Searching for the Sproggiwood Look.

As I’ve been posting the occasional art update on Sproggiwood I thought it might be time to give more insight into making art for a game.

Sproggiwood is by far the largest game I’ve made art for, as I have history of smaller mobile game projects. As our personal indie project, it also came with all new freedom and responsibility. Being the only artist with very accommodating team members I was solely responsible for setting up the visual style and managing my workload.

Early prototype screenshot.

I started designing the graphics with a few key pointers in mind. First of all, the character art needed to have easily swappable gear art. To the rescue came Spriter, which allowed us to use bone animations with easy to swap single pieces of art. As Spriter was still very much in development when we started using it I had more than a few frustrating moments when the old files stopped working or the ui changed so that I didn’t know how to use the program anymore. Overall though the project would never have been possible without it, and it made the animation workload much easier to handle.

The final animations in the game don’t feature the pixelation that seems to crop up in the exported frames.

Searching for the Sproggiwood Look.

As I wanted to be able to easily add more gear, the animations were designed so that a single image of the item in question would be enough, no different perspectives. For the same reason we also settled on one animation direction with horizontal flipping, no back views.

Spriter also allows for easy combination of frame by frame animation and bone animation, so I was able to do more frames for monsters that didn’t need to have parts changed.

Searching for the Sproggiwood Look.

For the general graphics style I knew there was no way I’d be able to fit in the painted look I love so much, so I went looking for a more simple style. I was kind of fond of the look of many retro pixel art games, but had no interest in actually pursuing pixel art myself so I ended up adopting a rectangle based aesthetic. I’ve long been looking to try out more simple, graphic design in my other work, so I saw a great opportunity to explore it here.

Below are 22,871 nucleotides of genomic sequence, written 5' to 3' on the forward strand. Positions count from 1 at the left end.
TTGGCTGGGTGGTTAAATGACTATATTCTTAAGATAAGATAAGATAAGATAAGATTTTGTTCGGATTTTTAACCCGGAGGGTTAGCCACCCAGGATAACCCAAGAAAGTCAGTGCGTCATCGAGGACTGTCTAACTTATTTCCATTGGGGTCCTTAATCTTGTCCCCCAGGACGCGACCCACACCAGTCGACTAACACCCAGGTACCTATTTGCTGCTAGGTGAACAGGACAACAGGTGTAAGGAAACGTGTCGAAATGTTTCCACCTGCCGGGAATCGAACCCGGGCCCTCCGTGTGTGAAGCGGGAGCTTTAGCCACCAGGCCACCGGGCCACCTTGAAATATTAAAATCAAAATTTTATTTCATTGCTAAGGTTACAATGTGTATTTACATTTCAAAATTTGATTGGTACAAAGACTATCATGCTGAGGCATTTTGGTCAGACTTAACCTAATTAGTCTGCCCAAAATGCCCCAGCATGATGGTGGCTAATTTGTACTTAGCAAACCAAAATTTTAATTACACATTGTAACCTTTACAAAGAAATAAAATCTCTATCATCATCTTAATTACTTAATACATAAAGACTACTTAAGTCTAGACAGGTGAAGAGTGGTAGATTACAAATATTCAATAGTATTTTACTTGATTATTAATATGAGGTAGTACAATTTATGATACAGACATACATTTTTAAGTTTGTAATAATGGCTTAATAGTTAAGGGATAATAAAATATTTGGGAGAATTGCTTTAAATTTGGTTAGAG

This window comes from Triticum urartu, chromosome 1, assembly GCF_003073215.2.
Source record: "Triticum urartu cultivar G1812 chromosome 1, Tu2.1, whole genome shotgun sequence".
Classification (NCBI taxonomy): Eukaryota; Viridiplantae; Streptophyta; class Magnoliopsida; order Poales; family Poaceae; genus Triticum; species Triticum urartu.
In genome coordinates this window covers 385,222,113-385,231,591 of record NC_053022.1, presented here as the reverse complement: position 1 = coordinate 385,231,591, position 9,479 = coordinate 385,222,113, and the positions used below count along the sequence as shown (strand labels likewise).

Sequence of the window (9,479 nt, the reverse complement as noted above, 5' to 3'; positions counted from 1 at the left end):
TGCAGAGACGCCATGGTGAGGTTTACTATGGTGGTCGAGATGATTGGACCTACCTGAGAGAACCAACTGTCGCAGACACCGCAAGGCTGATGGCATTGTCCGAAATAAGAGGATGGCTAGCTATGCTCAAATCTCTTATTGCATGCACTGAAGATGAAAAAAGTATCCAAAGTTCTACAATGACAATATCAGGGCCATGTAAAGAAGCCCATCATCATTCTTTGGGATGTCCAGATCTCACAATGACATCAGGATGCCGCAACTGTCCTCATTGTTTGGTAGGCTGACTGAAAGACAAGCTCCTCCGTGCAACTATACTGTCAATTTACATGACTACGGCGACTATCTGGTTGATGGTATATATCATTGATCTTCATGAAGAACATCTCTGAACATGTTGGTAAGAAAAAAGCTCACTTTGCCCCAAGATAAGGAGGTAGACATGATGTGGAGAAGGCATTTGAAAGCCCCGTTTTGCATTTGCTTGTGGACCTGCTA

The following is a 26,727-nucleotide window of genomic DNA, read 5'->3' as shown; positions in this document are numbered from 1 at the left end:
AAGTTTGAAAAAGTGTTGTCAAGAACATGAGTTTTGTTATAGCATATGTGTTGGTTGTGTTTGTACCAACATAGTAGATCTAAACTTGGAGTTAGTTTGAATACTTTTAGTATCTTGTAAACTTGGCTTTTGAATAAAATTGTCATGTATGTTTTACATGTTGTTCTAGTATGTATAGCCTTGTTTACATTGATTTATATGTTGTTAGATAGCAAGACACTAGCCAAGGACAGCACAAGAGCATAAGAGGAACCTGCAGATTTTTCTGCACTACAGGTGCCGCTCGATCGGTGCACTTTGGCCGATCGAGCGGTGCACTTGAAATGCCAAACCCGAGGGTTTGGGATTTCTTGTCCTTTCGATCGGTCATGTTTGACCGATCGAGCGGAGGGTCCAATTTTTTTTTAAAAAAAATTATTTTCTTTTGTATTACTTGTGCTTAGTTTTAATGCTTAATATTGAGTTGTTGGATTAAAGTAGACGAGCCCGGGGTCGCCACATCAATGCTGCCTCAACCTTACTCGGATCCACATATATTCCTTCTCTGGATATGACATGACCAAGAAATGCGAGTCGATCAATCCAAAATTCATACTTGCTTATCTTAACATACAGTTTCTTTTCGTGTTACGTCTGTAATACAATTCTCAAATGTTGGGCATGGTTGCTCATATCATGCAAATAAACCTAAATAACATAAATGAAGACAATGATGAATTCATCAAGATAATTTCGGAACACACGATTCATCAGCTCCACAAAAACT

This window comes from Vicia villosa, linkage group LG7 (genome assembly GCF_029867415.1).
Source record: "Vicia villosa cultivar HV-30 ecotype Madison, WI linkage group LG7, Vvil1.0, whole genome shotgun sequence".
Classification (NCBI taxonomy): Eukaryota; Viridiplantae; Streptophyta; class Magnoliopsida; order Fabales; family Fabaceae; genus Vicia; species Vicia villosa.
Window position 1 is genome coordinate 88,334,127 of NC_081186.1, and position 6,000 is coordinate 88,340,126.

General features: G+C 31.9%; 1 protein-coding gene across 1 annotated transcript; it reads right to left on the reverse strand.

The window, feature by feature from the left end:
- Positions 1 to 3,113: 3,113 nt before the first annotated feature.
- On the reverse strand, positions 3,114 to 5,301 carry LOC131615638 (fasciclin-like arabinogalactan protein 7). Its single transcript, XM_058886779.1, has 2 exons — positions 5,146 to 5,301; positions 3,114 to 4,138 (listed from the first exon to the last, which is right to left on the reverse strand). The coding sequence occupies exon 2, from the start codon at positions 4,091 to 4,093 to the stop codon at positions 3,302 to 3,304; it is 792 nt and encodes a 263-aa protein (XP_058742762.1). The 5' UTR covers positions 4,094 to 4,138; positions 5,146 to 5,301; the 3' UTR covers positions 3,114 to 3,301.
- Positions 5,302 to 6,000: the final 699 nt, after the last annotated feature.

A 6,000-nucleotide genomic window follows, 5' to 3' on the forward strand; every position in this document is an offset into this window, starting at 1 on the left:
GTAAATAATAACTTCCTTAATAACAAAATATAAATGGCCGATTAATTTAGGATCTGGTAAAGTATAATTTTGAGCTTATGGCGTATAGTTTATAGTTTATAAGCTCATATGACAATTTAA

Searching for the Sproggiwood Look.

Early UI mockup.

At first I tried to set myself strict rules to follow, but eventually I just started doing stuff that felt right and good. As time has ticked by everything has been getting more simplified and streamlined, especially the interface.

Searching for the Sproggiwood Look.

Final UI in progress.

The game design has also been simplified along the way.

Searching for the Sproggiwood Look.

Notice the empty spots in the UI that used to have resources/ information.

A few lessons I’ve learned along the way:

– Simple things can take more time do than complicated ones, as you cannot hide imperfections in the detail.
– If someone asks you to do a tilable river with animation, say NO.
– Good mockup ui graphics to make iterations easier.
– Tilesets have an unbelievable amount of tiles if you’re doing corners, and making good looking tiles takes forever.
– Things change, and graphics end up obsolete. It’s better to do placeholders instead of finals for big stuff that might change.
– You’ll never anticipate all the little stuff, especially when working with an iterative design.

Overall I’m really happy with the project. I’m proud of the art I’ve created and even though some of the lessons along the way have been painful they will make my work more efficient in the future. Of course the game isn’t quite finished yet, but most of the graphics work is getting there. Soon I’ll be able to count the remaining tasks with my fingers!

We’re entering the dreaded state of game development called “polish”, so in a few more months we might have a completed game.

More about Sproggiwood:



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